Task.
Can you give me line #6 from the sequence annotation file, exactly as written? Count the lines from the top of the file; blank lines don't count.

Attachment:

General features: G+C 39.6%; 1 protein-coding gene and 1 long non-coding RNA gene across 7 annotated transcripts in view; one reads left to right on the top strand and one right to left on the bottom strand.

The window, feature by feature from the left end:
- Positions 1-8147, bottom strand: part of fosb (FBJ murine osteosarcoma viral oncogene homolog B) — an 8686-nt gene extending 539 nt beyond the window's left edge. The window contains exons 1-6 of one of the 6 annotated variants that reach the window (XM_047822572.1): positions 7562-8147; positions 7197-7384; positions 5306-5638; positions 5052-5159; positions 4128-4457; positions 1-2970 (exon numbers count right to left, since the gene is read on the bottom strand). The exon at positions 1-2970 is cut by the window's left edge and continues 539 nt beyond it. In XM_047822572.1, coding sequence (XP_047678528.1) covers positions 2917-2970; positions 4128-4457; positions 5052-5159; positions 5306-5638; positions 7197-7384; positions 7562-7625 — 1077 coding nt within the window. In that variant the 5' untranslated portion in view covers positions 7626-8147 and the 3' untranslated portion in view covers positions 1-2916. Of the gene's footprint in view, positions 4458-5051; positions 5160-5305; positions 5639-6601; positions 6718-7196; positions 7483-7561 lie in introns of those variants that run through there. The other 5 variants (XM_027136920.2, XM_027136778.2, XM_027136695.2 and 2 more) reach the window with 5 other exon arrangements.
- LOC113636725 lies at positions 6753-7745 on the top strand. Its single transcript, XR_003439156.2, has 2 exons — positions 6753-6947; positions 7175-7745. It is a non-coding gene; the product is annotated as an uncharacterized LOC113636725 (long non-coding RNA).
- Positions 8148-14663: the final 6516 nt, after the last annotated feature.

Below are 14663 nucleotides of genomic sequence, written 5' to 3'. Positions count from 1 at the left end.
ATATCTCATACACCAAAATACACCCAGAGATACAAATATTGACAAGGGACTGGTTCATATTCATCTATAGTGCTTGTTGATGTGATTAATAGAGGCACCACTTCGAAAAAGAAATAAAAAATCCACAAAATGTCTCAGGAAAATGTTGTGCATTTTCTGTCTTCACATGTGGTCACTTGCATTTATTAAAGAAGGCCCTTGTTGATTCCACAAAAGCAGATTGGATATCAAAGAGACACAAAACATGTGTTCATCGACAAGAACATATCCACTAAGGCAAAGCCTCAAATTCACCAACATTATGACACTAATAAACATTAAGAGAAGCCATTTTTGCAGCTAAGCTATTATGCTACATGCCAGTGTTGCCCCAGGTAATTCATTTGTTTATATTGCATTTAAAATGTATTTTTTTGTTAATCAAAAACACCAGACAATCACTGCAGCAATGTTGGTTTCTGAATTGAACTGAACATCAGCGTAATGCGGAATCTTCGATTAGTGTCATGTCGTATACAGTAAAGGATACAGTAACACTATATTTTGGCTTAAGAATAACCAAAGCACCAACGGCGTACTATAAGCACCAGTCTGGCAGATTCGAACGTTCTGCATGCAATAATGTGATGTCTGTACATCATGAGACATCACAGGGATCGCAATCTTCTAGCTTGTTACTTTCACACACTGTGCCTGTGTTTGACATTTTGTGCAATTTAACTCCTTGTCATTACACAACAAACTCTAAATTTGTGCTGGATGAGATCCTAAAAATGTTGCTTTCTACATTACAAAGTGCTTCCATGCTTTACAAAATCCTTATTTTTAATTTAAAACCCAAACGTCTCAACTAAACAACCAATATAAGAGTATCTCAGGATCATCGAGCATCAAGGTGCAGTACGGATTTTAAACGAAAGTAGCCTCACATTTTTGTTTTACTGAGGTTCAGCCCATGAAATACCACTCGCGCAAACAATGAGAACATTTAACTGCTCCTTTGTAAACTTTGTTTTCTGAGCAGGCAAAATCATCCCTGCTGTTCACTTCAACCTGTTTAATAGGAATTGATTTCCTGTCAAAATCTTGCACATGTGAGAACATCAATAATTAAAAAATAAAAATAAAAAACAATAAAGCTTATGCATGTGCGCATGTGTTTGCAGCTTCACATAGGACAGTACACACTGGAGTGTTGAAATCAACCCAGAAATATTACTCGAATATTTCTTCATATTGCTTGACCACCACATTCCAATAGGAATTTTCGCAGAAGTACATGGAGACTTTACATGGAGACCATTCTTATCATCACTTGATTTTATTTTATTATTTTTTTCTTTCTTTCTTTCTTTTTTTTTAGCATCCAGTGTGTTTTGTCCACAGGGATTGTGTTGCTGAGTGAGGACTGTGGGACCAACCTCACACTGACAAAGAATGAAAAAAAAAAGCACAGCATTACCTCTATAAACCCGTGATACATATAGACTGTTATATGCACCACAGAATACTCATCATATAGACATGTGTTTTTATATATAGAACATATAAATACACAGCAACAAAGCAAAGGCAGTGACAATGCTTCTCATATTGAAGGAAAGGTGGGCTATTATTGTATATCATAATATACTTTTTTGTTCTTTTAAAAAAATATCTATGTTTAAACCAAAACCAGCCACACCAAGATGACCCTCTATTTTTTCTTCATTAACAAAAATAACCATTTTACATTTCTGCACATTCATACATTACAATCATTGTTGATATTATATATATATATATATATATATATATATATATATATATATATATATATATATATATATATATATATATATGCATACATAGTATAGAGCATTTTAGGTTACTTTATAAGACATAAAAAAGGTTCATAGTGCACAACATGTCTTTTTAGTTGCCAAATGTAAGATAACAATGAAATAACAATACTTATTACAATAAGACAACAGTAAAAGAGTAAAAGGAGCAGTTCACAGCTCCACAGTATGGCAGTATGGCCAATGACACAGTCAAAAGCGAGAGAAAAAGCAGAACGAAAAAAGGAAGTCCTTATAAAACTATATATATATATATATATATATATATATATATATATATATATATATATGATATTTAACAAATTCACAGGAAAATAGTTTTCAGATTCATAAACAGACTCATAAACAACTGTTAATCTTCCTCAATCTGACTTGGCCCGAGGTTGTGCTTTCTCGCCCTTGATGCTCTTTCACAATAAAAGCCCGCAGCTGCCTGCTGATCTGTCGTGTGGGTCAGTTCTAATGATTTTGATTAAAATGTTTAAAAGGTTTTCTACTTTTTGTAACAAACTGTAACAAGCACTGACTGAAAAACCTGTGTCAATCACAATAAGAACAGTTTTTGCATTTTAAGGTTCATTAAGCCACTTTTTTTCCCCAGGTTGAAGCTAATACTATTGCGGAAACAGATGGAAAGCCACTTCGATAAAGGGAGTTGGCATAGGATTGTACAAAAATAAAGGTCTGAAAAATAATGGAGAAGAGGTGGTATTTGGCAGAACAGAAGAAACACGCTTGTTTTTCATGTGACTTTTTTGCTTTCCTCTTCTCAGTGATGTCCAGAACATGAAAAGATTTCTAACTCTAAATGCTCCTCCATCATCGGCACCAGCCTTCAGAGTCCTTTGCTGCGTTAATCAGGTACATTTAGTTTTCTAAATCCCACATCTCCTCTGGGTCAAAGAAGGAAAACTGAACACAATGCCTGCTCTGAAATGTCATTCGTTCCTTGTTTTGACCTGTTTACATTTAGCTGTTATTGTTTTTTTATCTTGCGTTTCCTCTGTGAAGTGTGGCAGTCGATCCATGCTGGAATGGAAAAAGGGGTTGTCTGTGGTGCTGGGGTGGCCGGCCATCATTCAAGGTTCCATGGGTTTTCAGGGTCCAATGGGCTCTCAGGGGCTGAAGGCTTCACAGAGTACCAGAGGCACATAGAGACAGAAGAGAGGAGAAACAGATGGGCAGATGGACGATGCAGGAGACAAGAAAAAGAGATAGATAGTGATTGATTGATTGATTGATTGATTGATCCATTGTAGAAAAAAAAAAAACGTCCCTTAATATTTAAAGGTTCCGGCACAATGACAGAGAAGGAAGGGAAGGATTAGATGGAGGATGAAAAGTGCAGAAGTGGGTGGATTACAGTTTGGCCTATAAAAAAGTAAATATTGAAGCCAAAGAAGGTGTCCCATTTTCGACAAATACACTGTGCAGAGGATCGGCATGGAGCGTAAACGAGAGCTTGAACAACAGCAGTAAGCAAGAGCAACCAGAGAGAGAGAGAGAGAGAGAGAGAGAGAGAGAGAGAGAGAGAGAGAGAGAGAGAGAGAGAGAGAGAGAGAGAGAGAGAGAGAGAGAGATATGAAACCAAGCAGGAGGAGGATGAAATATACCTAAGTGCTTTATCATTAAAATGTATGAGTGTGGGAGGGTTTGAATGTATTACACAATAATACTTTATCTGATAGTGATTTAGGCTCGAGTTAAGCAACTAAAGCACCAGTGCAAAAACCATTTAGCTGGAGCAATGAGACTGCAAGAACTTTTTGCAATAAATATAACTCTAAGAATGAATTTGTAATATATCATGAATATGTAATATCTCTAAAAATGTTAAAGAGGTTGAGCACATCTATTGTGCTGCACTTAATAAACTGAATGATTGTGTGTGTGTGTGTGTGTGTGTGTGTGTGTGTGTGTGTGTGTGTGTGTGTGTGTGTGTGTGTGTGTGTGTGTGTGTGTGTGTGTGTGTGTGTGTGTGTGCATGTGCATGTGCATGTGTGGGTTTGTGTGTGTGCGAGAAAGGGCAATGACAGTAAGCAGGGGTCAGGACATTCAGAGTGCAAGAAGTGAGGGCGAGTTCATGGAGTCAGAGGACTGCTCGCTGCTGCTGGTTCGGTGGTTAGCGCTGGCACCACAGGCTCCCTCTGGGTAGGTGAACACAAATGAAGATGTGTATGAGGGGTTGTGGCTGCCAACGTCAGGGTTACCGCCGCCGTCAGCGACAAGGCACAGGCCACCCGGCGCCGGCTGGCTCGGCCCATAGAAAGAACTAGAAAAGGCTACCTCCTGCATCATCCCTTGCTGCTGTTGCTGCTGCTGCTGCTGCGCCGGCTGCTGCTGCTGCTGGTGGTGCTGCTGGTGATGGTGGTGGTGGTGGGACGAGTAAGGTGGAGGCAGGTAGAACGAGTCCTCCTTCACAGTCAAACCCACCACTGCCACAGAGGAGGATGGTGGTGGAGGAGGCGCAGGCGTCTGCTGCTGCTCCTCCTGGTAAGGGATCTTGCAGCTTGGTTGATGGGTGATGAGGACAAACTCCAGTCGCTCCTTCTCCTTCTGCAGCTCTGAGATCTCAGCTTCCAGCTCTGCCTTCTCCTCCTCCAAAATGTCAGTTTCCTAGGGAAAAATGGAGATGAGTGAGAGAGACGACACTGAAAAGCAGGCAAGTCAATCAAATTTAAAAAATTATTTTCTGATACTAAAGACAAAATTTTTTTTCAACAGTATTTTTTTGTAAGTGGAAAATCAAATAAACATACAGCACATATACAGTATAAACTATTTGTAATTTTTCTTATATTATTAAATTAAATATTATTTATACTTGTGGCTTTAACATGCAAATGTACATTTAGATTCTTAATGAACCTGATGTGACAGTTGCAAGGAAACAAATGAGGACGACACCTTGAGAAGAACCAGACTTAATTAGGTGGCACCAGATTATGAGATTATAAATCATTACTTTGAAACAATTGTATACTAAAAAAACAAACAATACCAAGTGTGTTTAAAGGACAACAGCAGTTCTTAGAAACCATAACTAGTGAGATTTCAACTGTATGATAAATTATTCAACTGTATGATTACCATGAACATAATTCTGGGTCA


Below are 14663 nucleotides of genomic sequence, written 5' to 3'. Positions count from 1 at the left end.